Covid gets most blame for economic chaos

For the past five years, the local economy has been affected by persistent droughts, low mineral prices and now the Covid-19 pandemic.

13 October 2021 | Economics

Our economy has been contracting by 1.9% on an annualised basis since 2015. Simonis Storm

PHILLEPUS UUSIKU

Due to the outbreak of the Covid-19 pandemic last year, resulting to inactive economic activities, the domestic economy contracted by 8.5%. During the first quarter of 2021, the economy further contracted by 6.5% and posted positive growth of 1.6% during the second quarter of 2021 which is deemed insufficient to help the economy fully recovery from the economic loss in 2020.

According to Simonis Storm (SS) quarterly report, the Namibian economy has been in a steady decline long before the pandemic outbreak, something policy makers might forget as Covid-19 gets most of the blame for recent economic turmoil.

“Our economy has been contracting by 1.9% on an annualised basis since 2015. Excluding the extreme impact of the Covid 19 pandemic, the annualised contraction reduces to about 0.2%,” SS pointed out.

Currently the biggest risks to economic growth remain a slow vaccination uptake, additional waves of Covid 19 causing infections and how we decide to respond to them. In the last 100 years, no country combatted large scale viral infections with economic lockdowns. Therefore, the economic harm caused is a result of how we choose to respond to future waves, SS said.

Recently, central bank governor, Johannes !Gawaxab at stakeholder engagement at Keetmanshoop said for the past five years, the local economy has been affected by persistent droughts, low mineral prices and now the Covid-19 pandemic.

However, the demand for Namibia’s exports, mainly minerals, is expected to pick up in 2021 as major economies are projected to make full recoveries. In relation to the Covid-19 pandemic, it is expected to remain a global health problem for the remainder of 2021, while vaccination campaigns are underway, he said.

The Governor reiterated that Namibia is not out of the woods yet as far as the Covid-19 pandemic is concerned, despite the recent declining transmission and mortality rates. He was of the view that containing the pandemic and its spill-over effects should not be left to authorities alone but should be everyone’s pre-occupation in order to reduce the impact on the economy which has been evident in job losses reported at 13 000 during 2020 and the first half of 2021.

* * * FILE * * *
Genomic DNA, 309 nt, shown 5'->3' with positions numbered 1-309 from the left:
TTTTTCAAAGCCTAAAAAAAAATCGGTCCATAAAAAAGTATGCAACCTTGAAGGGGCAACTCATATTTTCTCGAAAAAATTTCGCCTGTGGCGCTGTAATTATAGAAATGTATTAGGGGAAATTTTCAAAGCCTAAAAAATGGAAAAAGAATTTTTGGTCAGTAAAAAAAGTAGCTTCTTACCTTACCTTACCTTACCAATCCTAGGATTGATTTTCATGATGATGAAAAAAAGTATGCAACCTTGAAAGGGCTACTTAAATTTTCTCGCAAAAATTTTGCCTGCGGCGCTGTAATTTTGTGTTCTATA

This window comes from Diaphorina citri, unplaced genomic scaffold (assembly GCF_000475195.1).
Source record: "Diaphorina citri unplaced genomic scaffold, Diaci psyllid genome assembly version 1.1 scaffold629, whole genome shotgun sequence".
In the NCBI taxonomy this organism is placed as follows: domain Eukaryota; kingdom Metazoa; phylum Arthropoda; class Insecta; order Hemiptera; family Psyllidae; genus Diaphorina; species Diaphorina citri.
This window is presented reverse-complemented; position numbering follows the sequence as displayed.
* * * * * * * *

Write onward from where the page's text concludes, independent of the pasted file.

Outlook

!Gawaxab shared that the Namibian economy is expected to recover gradually during 2021 by 1.4% and then improve to 3.4% growth in 2022. This is on the back of most countries opening their economies and successful Covid-19 vaccinations.

Simonis Storm, however, said Fitch maintains their negative outlook on the Namibian economy due to continued rise in government debt, wide deficits, low growth aggravated by the pandemic and the challenge of conducting fiscal consolidation in the face of subdued growth and high-income inequality. In the last 20 plus years, Namibia has never restructured its public debt and this has a positive impact on the overall credit profile according to credit rating agencies.

Namibia’s financial flexibility is supported by a well-developed non-banking financial sector, with assets of about N$ 316 billion (about 240% of real gross domestic product (GDP). How much longer government can extract from these savings is limited, unless new regulations are imposed government’s financing costs as a percentage of GDP is 3.6% for domestic debt and 2.2% for foreign debt, SS added.

The Ministry of Finance projected total debt to be N$109 billion for the 2020/21 period. Currently, total debt stands at about N$117.5 billion (7.8% higher than projected), of which domestic debt is N N$83.9% billion and foreign debt is N$33.6 billion. This brings the total debt to GDP ratio to N$88.7 compared to N$75.8% of GDP a year ago. This naturally excludes the two loans of about N$5 billion that is expected to be received over the next five years from the IMF and African Development Bank. “While fiscal metrics are likely to worsen, we do not expect sovereign credit rating changes by Fitch and Moody’s in October 2021,” SS said.

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